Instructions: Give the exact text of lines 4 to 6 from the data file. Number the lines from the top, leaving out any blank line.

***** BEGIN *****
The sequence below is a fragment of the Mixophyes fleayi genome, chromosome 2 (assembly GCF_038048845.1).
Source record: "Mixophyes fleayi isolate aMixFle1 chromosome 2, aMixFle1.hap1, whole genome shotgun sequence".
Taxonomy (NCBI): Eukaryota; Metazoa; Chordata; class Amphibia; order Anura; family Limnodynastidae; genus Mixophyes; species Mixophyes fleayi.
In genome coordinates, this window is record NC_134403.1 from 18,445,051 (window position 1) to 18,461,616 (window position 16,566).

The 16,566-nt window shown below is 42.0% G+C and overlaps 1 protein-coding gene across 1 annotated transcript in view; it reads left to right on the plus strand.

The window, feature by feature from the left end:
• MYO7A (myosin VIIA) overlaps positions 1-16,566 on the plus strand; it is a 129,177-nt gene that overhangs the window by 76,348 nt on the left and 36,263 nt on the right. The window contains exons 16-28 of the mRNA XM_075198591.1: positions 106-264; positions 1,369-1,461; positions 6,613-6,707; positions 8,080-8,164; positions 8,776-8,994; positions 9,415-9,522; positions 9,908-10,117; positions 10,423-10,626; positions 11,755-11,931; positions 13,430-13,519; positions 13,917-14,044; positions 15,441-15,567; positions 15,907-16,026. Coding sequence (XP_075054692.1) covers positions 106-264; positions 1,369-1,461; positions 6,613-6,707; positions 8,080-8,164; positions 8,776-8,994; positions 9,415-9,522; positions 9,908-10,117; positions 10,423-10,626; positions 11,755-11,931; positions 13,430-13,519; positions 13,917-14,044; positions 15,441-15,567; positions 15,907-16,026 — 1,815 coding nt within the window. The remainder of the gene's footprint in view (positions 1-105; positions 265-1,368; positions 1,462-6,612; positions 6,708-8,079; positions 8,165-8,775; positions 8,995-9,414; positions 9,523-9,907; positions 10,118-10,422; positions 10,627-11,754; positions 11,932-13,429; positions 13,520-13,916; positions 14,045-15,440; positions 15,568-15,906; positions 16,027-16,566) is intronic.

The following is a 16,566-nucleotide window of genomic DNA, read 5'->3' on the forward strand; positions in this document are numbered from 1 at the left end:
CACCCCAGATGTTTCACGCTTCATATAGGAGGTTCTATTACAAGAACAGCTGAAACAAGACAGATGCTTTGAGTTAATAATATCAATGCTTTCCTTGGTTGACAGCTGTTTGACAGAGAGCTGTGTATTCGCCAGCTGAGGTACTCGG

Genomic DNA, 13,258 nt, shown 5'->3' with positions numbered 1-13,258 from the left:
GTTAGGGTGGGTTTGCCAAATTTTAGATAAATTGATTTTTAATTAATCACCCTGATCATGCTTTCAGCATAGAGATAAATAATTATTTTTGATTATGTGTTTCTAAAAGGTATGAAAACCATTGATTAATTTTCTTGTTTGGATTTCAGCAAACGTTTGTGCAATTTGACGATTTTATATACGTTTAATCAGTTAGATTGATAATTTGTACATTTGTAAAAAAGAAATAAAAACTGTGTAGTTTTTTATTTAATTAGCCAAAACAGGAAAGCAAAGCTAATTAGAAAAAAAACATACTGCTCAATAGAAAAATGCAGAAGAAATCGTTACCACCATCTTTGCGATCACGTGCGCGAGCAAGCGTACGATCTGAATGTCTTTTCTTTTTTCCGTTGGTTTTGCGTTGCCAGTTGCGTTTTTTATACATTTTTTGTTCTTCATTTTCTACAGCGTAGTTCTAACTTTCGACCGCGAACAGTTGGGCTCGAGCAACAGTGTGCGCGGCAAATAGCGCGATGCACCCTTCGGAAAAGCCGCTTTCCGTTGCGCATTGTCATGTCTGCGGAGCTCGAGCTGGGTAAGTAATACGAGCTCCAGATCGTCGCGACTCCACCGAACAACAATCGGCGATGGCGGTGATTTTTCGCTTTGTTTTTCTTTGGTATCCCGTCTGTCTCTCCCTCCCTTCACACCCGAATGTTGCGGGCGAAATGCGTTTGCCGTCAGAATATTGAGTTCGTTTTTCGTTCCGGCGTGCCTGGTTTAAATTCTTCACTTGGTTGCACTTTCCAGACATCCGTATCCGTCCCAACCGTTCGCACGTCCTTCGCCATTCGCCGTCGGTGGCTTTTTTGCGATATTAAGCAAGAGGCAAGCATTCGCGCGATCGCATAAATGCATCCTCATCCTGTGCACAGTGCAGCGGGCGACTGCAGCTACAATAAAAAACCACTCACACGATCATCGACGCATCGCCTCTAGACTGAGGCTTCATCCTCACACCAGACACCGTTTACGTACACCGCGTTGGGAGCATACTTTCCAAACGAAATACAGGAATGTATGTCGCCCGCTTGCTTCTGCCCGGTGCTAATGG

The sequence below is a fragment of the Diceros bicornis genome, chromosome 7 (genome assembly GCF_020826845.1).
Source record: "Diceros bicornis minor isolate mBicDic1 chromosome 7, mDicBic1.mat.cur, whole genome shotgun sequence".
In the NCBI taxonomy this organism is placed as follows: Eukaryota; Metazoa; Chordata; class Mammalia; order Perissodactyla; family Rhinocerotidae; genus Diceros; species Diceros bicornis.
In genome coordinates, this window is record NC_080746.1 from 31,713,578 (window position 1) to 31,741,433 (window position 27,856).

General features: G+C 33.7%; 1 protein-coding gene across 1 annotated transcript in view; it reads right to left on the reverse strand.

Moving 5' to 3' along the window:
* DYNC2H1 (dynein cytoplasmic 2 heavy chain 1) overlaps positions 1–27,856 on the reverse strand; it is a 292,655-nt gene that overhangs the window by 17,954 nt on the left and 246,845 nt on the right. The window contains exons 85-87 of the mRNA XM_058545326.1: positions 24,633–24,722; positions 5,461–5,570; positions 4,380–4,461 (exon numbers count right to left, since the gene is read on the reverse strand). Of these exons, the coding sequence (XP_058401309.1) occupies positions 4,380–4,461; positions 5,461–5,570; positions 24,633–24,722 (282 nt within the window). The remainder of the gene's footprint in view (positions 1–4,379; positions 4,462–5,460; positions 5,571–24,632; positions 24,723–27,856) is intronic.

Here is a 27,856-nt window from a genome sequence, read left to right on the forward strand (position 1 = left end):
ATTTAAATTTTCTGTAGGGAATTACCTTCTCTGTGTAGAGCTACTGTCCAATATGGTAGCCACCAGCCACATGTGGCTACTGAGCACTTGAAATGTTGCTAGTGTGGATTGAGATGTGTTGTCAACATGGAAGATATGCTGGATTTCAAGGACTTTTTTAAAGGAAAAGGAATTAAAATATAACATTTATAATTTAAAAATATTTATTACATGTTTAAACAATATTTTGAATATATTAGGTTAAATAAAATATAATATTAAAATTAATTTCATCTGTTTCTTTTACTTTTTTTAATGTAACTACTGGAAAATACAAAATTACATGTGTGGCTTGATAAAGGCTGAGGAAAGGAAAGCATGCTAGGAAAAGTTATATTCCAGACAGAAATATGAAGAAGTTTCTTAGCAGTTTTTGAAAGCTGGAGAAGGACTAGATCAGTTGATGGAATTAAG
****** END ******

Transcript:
In genome coordinates, this window is record NC_134403.1 from 18,445,051 (window position 1) to 18,461,616 (window position 16,566).

The 16,566-nt window shown below is 42.0% G+C and overlaps 1 protein-coding gene across 1 annotated transcript in view; it reads left to right on the plus strand.

The window, feature by feature from the left end: